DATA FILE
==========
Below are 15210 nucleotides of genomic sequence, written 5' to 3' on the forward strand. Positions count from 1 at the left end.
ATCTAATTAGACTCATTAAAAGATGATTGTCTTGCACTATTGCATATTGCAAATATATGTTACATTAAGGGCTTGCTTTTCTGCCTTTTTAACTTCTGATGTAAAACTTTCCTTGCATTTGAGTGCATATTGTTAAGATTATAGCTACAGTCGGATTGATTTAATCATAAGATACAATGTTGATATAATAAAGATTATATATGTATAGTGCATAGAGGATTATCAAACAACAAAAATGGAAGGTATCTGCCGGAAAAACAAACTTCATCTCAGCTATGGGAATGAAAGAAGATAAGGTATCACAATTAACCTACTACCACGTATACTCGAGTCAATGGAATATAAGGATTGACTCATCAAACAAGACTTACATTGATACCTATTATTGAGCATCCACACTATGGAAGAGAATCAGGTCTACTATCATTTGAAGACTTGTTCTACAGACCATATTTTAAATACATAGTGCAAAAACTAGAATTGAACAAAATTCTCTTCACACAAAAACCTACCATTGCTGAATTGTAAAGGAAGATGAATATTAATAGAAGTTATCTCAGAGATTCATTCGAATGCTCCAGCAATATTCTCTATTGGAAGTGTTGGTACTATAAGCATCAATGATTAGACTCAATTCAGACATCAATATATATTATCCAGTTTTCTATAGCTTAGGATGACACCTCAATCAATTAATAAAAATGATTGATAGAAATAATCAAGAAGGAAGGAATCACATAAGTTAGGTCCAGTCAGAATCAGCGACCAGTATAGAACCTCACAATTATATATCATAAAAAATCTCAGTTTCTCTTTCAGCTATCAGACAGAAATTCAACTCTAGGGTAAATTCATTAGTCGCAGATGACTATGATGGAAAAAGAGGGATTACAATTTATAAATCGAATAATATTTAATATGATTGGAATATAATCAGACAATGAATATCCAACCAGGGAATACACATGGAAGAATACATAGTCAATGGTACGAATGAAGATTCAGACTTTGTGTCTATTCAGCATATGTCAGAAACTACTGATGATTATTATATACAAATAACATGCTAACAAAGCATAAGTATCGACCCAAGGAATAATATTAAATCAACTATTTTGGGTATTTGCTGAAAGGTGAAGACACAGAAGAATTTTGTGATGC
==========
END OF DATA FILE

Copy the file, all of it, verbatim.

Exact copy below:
Below are 15210 nucleotides of genomic sequence, written 5' to 3' on the forward strand. Positions count from 1 at the left end.
ATCTAATTAGACTCATTAAAAGATGATTGTCTTGCACTATTGCATATTGCAAATATATGTTACATTAAGGGCTTGCTTTTCTGCCTTTTTAACTTCTGATGTAAAACTTTCCTTGCATTTGAGTGCATATTGTTAAGATTATAGCTACAGTCGGATTGATTTAATCATAAGATACAATGTTGATATAATAAAGATTATATATGTATAGTGCATAGAGGATTATCAAACAACAAAAATGGAAGGTATCTGCCGGAAAAACAAACTTCATCTCAGCTATGGGAATGAAAGAAGATAAGGTATCACAATTAACCTACTACCACGTATACTCGAGTCAATGGAATATAAGGATTGACTCATCAAACAAGACTTACATTGATACCTATTATTGAGCATCCACACTATGGAAGAGAATCAGGTCTACTATCATTTGAAGACTTGTTCTACAGACCATATTTTAAATACATAGTGCAAAAACTAGAATTGAACAAAATTCTCTTCACACAAAAACCTACCATTGCTGAATTGTAAAGGAAGATGAATATTAATAGAAGTTATCTCAGAGATTCATTCGAATGCTCCAGCAATATTCTCTATTGGAAGTGTTGGTACTATAAGCATCAATGATTAGACTCAATTCAGACATCAATATATATTATCCAGTTTTCTATAGCTTAGGATGACACCTCAATCAATTAATAAAAATGATTGATAGAAATAATCAAGAAGGAAGGAATCACATAAGTTAGGTCCAGTCAGAATCAGCGACCAGTATAGAACCTCACAATTATATATCATAAAAAATCTCAGTTTCTCTTTCAGCTATCAGACAGAAATTCAACTCTAGGGTAAATTCATTAGTCGCAGATGACTATGATGGAAAAAGAGGGATTACAATTTATAAATCGAATAATATTTAATATGATTGGAATATAATCAGACAATGAATATCCAACCAGGGAATACACATGGAAGAATACATAGTCAATGGTACGAATGAAGATTCAGACTTTGTGTCTATTCAGCATATGTCAGAAACTACTGATGATTATTATATACAAATAACATGCTAACAAAGCATAAGTATCGACCCAAGGAATAATATTAAATCAACTATTTTGGGTATTTGCTGAAAGGTGAAGACACAGAAGAATTTTGTGATGC